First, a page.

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Updated: March 27th, 2020
While borrowing conditions have been improving slightly since the financial crisis, obtaining a traditional bank loan is still notoriously difficult for small businesses. Alternative financing options have boomed as a result. In fact, the majority of young firms’ capital injections come from non-bank sources, including owner investment.
In this article, we will look at two non-bank financing options for small businesses: invoice financing and merchant cash advance.
There are two ways to use unpaid invoices to raise capital for your business.
Also called accounts receivable financing, invoice factoring is not a loan but an agreement in which you sell your invoices as receivables. A third-party funding source (factor), buys the right to collect on these invoices by buying them at a reduced price—typically with a 2-6% discount.
In invoice discounting, you take out a loan against the invoice assets, effectively borrowing money from an invoice discounting company against money you are owed. Because it is a loan, this method of financing comes with interest payments and fees.
Invoice financing works for companies that invoice other businesses, such as apparel, food and beverage, import and export providers, manufacturing, staffing, transportation and wholesale/distribution. It’s most beneficial for young companies (under 3 years old) in rapid growth, that are transitioning into traditional financing. Factors commonly fund distributors, staffing companies, trucking companies, and service and manufacturing companies.
Invoice financing is useful for smoothing seasonal fluctuations, managing payroll expenses, purchasing additional machinery and equipment, and transitioning to a new distribution model. It can also be a good stopgap measure when you sell to a larger company that takes a while to pay you back.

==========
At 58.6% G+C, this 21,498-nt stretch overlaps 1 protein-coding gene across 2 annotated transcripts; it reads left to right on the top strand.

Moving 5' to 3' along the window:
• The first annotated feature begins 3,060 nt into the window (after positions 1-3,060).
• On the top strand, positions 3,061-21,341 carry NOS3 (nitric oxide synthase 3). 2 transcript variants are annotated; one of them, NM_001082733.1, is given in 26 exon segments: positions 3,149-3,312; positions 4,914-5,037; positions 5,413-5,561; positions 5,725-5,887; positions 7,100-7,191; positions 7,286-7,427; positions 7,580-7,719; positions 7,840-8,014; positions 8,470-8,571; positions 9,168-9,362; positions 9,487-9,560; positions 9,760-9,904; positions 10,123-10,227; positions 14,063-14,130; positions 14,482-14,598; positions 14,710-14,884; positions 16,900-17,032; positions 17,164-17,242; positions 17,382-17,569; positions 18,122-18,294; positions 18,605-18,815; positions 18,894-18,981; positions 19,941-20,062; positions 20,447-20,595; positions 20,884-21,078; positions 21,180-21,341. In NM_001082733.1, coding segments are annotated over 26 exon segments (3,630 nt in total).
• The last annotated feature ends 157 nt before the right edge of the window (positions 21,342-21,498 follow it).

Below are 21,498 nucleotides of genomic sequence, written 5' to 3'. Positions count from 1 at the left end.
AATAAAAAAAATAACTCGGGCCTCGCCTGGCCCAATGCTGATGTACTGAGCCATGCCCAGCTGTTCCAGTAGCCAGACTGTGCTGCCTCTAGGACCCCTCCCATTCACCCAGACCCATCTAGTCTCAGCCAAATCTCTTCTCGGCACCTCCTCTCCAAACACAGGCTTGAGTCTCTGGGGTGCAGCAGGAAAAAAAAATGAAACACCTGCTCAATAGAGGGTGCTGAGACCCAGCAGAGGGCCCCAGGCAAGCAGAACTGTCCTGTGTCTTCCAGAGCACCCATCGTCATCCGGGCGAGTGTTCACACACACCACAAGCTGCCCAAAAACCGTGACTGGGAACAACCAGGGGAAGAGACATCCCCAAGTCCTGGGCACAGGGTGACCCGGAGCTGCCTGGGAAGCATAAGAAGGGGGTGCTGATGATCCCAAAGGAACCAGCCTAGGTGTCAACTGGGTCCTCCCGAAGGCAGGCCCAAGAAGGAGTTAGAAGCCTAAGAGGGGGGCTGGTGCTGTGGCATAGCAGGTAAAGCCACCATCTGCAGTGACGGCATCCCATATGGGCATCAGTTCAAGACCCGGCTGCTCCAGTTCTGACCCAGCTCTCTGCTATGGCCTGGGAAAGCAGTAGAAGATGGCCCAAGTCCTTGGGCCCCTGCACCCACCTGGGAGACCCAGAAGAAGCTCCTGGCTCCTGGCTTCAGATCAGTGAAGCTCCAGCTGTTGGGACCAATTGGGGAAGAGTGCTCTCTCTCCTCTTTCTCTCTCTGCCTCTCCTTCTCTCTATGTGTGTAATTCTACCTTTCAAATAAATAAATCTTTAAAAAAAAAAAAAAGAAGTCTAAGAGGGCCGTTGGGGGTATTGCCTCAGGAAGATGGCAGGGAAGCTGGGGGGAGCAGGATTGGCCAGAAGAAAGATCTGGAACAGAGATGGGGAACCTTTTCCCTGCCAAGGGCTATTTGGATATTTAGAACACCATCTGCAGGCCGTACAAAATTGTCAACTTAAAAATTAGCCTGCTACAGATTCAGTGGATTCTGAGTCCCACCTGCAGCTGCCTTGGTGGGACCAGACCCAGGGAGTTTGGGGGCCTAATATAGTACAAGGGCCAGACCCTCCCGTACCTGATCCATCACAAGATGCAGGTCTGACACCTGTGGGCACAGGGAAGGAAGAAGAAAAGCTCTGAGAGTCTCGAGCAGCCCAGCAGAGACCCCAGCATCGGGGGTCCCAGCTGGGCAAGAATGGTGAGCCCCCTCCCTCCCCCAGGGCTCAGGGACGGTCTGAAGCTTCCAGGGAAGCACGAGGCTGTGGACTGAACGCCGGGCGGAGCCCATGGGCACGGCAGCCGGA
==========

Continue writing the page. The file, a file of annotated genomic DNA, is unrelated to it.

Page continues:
Factoring does not affect your credit score. Factors also take on a lot of your accounting responsibilities, helping you refocus the energy you would have spent on collections and credit checks. On the other hand, invoice discounting allows you to retain more control over your sales and credit, so that your customers don’t even have to know that you’re using a third party.
Because the age of receivables is a factor in how valuable they are, older receivables will earn less. Invoice discounting makes it very important to have well-established credit checking, sales ledger, and credit control processes. Financing costs can exceed 20% of the value of the invoices.
A merchant cash advance, or MCA, is a short-term loan based on a business’ monthly sales volume. Repayment is made through a fixed debit or percentage taken off daily or weekly sales. Credit card factoring is a type of MCA; the loan is based on a business’s predicted future credit card sales.
Businesses that collect payment via cash, checks or credit cards instead of invoices, have a high volume of sales, are relatively stable even though they may have a fluctuating cash flow, and need a short-term cash infusion to grow the business are good candidates for MCAs. These include restaurants, hair salons, and retail businesses.
Like a term loan, an MCA is intended for an investment that will increase revenue. It’s a stopgap measure for short-term needs that will directly serve to facilitate sales. Examples include a restaurant going over budget weeks before opening, a contractor needing money for materials and labor to win a huge job, a florist hired last-minute to serve a big event, and a doctor purchasing new equipment that will generate income from diagnostic tests.
MCAs have a quick application process and high acceptance rate. Funds are available within hours or days. A poor credit score does not automatically discount you. Repayment is incremental and automatic. Also, there is usually no set repayment schedule.
Advances generally cost between 20-40% more than the face value of the loan. There is little regulatory oversight of the industry, leaving it open for predatory lending practices. It’s also important that you know you can make the sales to pay it off in under a year, ideally 6-8 months
Invoice financing and merchant cash advances can be helpful for businesses in certain industries that are doing well but don’t qualify or can’t wait for a traditional term loan. It’s important to trust your funding source and understand the terms of your agreement, before jumping into these forms of financing. For the right businesses, at the right times, for the right reasons, these options are a necessity. For the rest, other options may be more appropriate.
Samantha Novick is a senior editor at Funding Circle, specializing in small business financing. She has a bachelor's degree from the Gallatin School of Individualized Study at New York University. Prior to Funding Circle, Samantha was a community manager at Marcus by Goldman Sachs. Her work has been featured in a number of top small business resource sites and publications.